How to Get Over Jet Lag Quickly

Is jet lag getting you down?

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You love the excitement of going to new places but you hate the nagging jet lag that comes with it. Many travelers experience some form of jet lag when they travel and that can intervene with the quality of their business trip or vacation. If you travel across two or more time zones, the chances are you’ll experience some degree of jet lag. You’re sleepy at the wrong time, your body feels weird or tired, you experience constipation or the reverse—diarrhea. You may also feel a little mental lethargy where you’re not as sharp as you should be. All these are classic symptoms of jet lag. Crossing time zones can throw your body’s daily rhythm out of whack. The severity of symptoms is largely dependent on a number of factors including the number of time zones you cross, your age and ability to adapt

It takes your body time to adjust to the time difference between the place of origin and the place of destination.
It takes your body time to adjust to the time difference between the place of origin and the place of destination. | Source

What Causes Jet Lag?

Your body has an internal clock that regulates your sleep-awake cycle. The part of your brain, known as hypothalamus, which controls hunger, thirst, body temperature, hormonal levels also controls sleep. Hypothalamus responds to light and darkness. When it is dark, hypothalamus increases the production of melatonin, a sleep-inducing hormone and when it is light, it reduces the hormone. When you travel thousands of miles, your body’s natural circadian rhythm has to adapt to a new day and night cycle. If your body cannot adapt immediately or fast enough, you will experience jet lag. For instance, when you travel from California, America to Singapore, you face a 15-hour difference. When you arrive in the day in Singapore, your body clock is still on the night circle and you may feel sleepy in the middle of the day.

Traveling long hours on an airplane may also contribute to jet lag. You may experience a general sense of being unwell, your muscles may ache and you may feel tired. Mayo clinic attributes it to the induced cabin pressure at high attitudes in the aircraft. The air also tends to be very dry and can cause mild dehydration if you don’t drink enough fluids. Dehydration may further compound the effects of jet lag.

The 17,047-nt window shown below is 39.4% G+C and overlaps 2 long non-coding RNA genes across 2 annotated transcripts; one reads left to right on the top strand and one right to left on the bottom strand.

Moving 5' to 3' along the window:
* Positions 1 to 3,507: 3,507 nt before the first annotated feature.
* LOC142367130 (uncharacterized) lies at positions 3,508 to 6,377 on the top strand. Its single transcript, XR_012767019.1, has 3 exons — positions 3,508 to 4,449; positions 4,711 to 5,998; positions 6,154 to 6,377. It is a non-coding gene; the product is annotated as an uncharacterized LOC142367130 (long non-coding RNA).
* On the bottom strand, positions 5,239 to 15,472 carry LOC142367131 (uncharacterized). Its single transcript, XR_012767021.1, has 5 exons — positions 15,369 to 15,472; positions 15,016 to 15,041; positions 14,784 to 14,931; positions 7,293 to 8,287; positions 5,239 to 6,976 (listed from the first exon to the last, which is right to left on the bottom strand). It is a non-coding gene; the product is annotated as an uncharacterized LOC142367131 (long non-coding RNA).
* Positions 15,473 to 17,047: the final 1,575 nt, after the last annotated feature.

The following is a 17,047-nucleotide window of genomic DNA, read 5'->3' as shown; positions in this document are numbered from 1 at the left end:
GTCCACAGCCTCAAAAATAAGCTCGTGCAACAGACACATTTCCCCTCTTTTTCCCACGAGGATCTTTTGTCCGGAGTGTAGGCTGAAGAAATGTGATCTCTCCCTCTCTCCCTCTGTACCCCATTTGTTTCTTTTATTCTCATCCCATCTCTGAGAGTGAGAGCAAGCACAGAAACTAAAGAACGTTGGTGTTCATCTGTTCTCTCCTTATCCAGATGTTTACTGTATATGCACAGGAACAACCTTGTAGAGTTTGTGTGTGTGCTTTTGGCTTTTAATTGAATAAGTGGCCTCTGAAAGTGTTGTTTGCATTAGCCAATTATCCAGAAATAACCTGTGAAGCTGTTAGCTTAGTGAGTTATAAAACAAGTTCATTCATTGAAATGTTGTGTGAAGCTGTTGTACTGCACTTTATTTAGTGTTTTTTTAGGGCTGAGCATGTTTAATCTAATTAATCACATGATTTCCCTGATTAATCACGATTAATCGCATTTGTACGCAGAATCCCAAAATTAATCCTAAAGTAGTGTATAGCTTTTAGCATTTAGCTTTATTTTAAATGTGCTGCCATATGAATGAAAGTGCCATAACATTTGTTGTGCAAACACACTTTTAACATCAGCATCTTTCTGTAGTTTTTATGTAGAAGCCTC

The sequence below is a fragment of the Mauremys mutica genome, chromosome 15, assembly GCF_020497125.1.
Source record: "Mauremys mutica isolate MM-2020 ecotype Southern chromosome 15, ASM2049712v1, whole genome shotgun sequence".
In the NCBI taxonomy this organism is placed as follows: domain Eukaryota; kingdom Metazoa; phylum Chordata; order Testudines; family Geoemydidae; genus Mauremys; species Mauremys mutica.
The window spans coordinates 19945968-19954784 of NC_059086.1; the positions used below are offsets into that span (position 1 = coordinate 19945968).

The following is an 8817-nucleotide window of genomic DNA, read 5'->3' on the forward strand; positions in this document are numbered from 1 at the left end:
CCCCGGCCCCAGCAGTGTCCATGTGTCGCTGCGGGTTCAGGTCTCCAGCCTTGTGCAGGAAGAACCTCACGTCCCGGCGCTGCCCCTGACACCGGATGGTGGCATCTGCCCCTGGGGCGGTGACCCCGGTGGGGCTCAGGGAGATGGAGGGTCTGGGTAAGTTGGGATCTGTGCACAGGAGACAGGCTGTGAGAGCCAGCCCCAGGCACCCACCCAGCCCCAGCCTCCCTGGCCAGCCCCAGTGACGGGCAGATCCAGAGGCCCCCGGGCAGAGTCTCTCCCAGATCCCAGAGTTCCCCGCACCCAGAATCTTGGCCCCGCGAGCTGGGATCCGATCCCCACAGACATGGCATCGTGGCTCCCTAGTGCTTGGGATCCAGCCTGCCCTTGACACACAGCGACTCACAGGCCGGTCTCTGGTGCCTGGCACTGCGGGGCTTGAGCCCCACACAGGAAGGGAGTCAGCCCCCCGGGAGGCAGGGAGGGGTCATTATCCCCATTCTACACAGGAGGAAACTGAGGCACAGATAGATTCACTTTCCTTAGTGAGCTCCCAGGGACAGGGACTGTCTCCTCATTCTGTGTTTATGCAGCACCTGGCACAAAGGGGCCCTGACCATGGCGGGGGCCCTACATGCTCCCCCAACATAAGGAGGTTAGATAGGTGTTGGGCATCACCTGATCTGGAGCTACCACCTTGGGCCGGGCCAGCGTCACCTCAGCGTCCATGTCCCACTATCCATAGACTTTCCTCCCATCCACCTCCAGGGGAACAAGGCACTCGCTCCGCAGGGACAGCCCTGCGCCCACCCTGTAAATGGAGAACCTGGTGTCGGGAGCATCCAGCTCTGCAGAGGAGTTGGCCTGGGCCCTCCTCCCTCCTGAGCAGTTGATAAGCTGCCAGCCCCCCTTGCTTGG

Although jet lag is usually temporary and will go away once your body adapts to the new rhythm, it can affect the quality of your vacation or work (if you’re on a business trip). You may waste valuable time, waiting for your body to adjust. By the time you’ve recovered, the vacation or work assignment maybe over. However, there are ways to minimize the effects of jet lag and here are some ways seasoned travelers find useful:

Easy Tips and Exercises to Reduce Jetlag


  • Stick to the New Schedule

You arrive at your destination during the day but you’re on the night cycle, what do you do? Cave in and go to sleep? Health experts advise you to resist the temptation to do so. Take a walk or do an activity that will keep you awake. Staying in the sunlight will also help your hypothalamus reduce the production of melatonin, thereby helping you keep awake. By sticking to the local schedule, your body will readjust much faster.

  • Stay Fit

Staying in optimal physical shape and health will help your body cope with the time changes. Your body will rebound quicker and adapt faster. In order to stay fit, adopt a healthy lifestyle with exercises, good nutrition and adequate rest. If you’re already physically fit, it is important to continue your healthy regimen after you’ve landed. Most hotels have a fitness center— be sure to use it to your advantage. If not, you can always create your own exercise—do yoga in the privacy of your room or enjoy a brisk walk.

Replenish fluid lost duirng air travel.

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  • Stay Hydrated

A long flight may dehydrate your body to the point where it would take about two pints of water to replenish fluids lost. That’s just one aspect. Dehydration can also worsen fatigue—the last thing you want on a vacation or business trip. Drink plenty of water to keep your body sufficiently hydrated. When choosing beverages on in-flight services, it is best to avoid alcohol or caffeinated beverages as they tend to be dehydrating and they can also interfere with your sleeping patterns.

  • Start Adapting

It’s a good idea to adapt your body to the new time schedule of your destination days before you leave. To help your body adapt, Avelino Verceles, an assistant professor at the University of Maryland School of Medicine suggests initiating sleep half an hour earlier each night for several nights prior to traveling east and do the opposite if you’re traveling west. Such gradual changes will help your body get in sync with the new destination time.

What is Melatonin?


  • Break Up Your Trip

Traveling across 12 or more time zones can take a toll on your body. Breaking up a long flight may help your body ease into an entirely different time schedule. Most long flights have transit destinations. For example, instead of going directly from California to Singapore, schedule a stopover in Hong Kong or Japan (depending on the flight route) for a day or two to help your body adjust and adapt.

  • Sleeping Medications

Sleeping medications should only be used under the doctor’s direction and as a last resort. Melatonin, a natural sleeping aid is often prescribed and research shows some degree of success with melatonin use with regard to jetlag. Ask your doctor to prescribe a medication that is right for you, especially if you have any pre-existing health condition. If you’re a frequent flyer and experience jet lag on a consistent basis, it is best to see a sleep specialist or a physician who specializes in sleep medicine.

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Comments 27 comments

MPG Narratives profile image

MPG Narratives 4 years ago from Sydney, Australia